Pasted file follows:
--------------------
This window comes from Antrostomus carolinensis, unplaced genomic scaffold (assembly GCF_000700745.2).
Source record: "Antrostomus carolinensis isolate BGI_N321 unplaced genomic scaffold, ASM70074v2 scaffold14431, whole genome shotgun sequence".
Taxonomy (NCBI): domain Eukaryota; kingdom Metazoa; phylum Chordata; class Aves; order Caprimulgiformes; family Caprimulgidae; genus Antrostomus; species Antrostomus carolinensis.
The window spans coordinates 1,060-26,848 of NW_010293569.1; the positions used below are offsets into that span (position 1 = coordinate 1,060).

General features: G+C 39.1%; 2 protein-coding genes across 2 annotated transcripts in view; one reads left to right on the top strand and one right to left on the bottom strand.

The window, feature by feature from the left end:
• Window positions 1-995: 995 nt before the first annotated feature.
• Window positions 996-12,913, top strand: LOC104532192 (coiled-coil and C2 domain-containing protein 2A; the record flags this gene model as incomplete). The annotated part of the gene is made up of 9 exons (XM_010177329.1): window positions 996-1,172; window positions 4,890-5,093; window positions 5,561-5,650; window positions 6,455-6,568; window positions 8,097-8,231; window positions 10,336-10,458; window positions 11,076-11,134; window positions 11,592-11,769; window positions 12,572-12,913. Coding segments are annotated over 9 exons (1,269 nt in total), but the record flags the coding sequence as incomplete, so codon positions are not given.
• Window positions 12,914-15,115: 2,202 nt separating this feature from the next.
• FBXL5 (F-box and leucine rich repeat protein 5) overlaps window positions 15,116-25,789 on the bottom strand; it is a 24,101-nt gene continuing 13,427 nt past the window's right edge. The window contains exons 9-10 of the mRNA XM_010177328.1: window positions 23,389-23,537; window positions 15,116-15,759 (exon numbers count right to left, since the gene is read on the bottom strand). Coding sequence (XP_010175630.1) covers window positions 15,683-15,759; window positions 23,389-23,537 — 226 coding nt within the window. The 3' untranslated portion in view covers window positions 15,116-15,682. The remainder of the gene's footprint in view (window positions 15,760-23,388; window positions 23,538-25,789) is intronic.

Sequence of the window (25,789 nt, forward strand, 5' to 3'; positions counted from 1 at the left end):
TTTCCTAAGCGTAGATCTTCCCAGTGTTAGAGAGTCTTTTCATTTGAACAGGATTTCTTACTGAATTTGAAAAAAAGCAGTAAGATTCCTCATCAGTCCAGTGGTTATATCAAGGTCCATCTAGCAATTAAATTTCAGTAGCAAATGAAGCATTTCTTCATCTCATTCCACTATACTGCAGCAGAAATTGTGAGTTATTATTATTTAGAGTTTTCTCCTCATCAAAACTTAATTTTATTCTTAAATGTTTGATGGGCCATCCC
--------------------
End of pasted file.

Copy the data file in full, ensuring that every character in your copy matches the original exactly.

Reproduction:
This window comes from Antrostomus carolinensis, unplaced genomic scaffold (assembly GCF_000700745.2).
Source record: "Antrostomus carolinensis isolate BGI_N321 unplaced genomic scaffold, ASM70074v2 scaffold14431, whole genome shotgun sequence".
Taxonomy (NCBI): domain Eukaryota; kingdom Metazoa; phylum Chordata; class Aves; order Caprimulgiformes; family Caprimulgidae; genus Antrostomus; species Antrostomus carolinensis.
The window spans coordinates 1,060-26,848 of NW_010293569.1; the positions used below are offsets into that span (position 1 = coordinate 1,060).

General features: G+C 39.1%; 2 protein-coding genes across 2 annotated transcripts in view; one reads left to right on the top strand and one right to left on the bottom strand.

The window, feature by feature from the left end:
• Window positions 1-995: 995 nt before the first annotated feature.
• Window positions 996-12,913, top strand: LOC104532192 (coiled-coil and C2 domain-containing protein 2A; the record flags this gene model as incomplete). The annotated part of the gene is made up of 9 exons (XM_010177329.1): window positions 996-1,172; window positions 4,890-5,093; window positions 5,561-5,650; window positions 6,455-6,568; window positions 8,097-8,231; window positions 10,336-10,458; window positions 11,076-11,134; window positions 11,592-11,769; window positions 12,572-12,913. Coding segments are annotated over 9 exons (1,269 nt in total), but the record flags the coding sequence as incomplete, so codon positions are not given.
• Window positions 12,914-15,115: 2,202 nt separating this feature from the next.
• FBXL5 (F-box and leucine rich repeat protein 5) overlaps window positions 15,116-25,789 on the bottom strand; it is a 24,101-nt gene continuing 13,427 nt past the window's right edge. The window contains exons 9-10 of the mRNA XM_010177328.1: window positions 23,389-23,537; window positions 15,116-15,759 (exon numbers count right to left, since the gene is read on the bottom strand). Coding sequence (XP_010175630.1) covers window positions 15,683-15,759; window positions 23,389-23,537 — 226 coding nt within the window. The 3' untranslated portion in view covers window positions 15,116-15,682. The remainder of the gene's footprint in view (window positions 15,760-23,388; window positions 23,538-25,789) is intronic.

Sequence of the window (25,789 nt, forward strand, 5' to 3'; positions counted from 1 at the left end):
TTTCCTAAGCGTAGATCTTCCCAGTGTTAGAGAGTCTTTTCATTTGAACAGGATTTCTTACTGAATTTGAAAAAAAGCAGTAAGATTCCTCATCAGTCCAGTGGTTATATCAAGGTCCATCTAGCAATTAAATTTCAGTAGCAAATGAAGCATTTCTTCATCTCATTCCACTATACTGCAGCAGAAATTGTGAGTTATTATTATTTAGAGTTTTCTCCTCATCAAAACTTAATTTTATTCTTAAATGTTTGATGGGCCATCCC